Marlette Lake California Fishing, Camping, Boating

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Marlette Lake

Marlette Lake is located in Nevada’s backcountry, just east of Lake Tahoe, a scenic location that sits amongst mountains, trees, wildflowers and offers outdoor recreation for the whole family.

  • Enjoy the views and outdoor recreation at Marlette Lake
  • Located just east of Lake Tahoe
  • Visit from June to September
  • Hike 10 miles roundtrip to the lake and back
  • Fish for rainbows, brook trout and cutthroats
  • Paddling Marlette Lake with a canoe or kayak is relaxing and fun

Overview

Marlette Lake, although requiring a moderate hike to reach, is worth a side trip from Lake Tahoe. Summertime finds the meadows filled with wildflowers, and there are many places to have a mountain picnic. Recreation opportunities are abundant.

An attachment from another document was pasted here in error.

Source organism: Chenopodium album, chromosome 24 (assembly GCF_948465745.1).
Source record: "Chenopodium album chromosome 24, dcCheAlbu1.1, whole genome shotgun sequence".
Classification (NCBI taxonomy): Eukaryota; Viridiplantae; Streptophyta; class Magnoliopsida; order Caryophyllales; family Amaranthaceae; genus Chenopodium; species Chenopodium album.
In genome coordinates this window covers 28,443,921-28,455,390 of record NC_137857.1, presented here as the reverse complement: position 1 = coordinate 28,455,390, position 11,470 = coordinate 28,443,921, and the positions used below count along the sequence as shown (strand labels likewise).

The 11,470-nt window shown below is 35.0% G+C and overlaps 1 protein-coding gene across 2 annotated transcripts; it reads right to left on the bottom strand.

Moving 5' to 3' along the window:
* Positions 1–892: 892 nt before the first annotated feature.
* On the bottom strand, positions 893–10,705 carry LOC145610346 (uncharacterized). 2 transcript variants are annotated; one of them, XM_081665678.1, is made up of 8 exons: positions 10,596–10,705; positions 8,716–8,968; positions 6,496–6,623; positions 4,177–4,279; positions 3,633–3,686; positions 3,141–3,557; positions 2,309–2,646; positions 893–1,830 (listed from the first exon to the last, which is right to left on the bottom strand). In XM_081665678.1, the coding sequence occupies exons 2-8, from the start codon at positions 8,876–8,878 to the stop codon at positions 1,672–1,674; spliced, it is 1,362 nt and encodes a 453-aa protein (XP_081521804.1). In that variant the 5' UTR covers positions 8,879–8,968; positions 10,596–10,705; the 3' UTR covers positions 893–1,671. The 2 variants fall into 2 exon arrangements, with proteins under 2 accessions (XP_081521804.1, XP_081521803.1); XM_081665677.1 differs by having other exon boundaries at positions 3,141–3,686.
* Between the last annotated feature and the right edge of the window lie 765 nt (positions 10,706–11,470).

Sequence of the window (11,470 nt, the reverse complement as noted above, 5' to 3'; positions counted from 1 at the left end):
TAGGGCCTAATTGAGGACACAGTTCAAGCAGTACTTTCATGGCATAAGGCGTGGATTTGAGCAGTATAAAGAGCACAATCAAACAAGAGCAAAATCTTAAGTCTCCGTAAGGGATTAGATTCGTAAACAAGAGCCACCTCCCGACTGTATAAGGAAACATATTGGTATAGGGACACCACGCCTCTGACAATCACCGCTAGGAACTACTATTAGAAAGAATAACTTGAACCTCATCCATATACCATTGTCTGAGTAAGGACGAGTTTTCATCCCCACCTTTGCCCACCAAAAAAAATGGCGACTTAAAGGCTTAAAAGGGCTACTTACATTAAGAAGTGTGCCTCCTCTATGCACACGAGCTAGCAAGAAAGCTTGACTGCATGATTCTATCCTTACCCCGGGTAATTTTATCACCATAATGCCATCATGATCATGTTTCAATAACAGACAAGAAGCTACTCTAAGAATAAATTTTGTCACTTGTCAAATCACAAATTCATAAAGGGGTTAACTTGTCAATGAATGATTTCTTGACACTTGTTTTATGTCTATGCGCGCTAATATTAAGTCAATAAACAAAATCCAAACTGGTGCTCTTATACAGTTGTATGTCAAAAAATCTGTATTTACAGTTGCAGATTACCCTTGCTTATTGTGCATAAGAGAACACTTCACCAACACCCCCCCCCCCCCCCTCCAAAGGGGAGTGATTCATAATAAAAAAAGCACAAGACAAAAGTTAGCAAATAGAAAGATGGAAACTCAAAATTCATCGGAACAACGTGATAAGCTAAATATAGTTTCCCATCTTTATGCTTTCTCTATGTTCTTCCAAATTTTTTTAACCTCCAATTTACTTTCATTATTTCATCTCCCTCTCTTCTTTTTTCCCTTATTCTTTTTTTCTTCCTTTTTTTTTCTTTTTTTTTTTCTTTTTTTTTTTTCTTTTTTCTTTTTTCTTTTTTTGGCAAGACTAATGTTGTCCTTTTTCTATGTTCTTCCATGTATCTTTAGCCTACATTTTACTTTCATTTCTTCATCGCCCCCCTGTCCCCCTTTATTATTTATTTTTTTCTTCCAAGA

Location & Information

From north of Lake Tahoe, travel south on Nevada Highway 28 to the parking lot for Spooner Lake. The trail to Marlette Lake begins here.

The best season to visit Marlette Lake is from June to September.

Contact information:
Lake Tahoe-Nevada State Park
PO Box 6116
Incline Village, NV 89450
775-831-0494 x224

Activities

  • Hiking and Biking
    The easiest route into the backcountry and Marlette Lake is via the North Canyon Road. Mountain bikers and hikers move along this 4.5-mile one-way path through stands of aspen, with magnificent views. Allow 5 hours to get there and back - more if you are going to stop and picnic or enjoy the lake for a while.
  • Boating
    No motorized vessels are allowed on Marlette Lake, but if you can portage your canoe or kayak, you can paddle around for some fun in the sun.
  • Fishing
    From 15 July to 30 September, fishing is catch and release. You’ll find 13 to 20-inch rainbows, brook trout and cutthroats.
  • Camping
    Camping around Marlette Lake is not permitted, however you’ll find a developed campground about 2 miles away on the road to Spooner Lake.

Fun Facts

Marlette Lake was created in 1873 with the erection of a small dam at the outlet for the basin. The water was piped into Virginia City at the time. In 1963, the State of Nevada purchased the lake and surrounding land, introducing various species of trout over the years and opening it to fishing in 2006.

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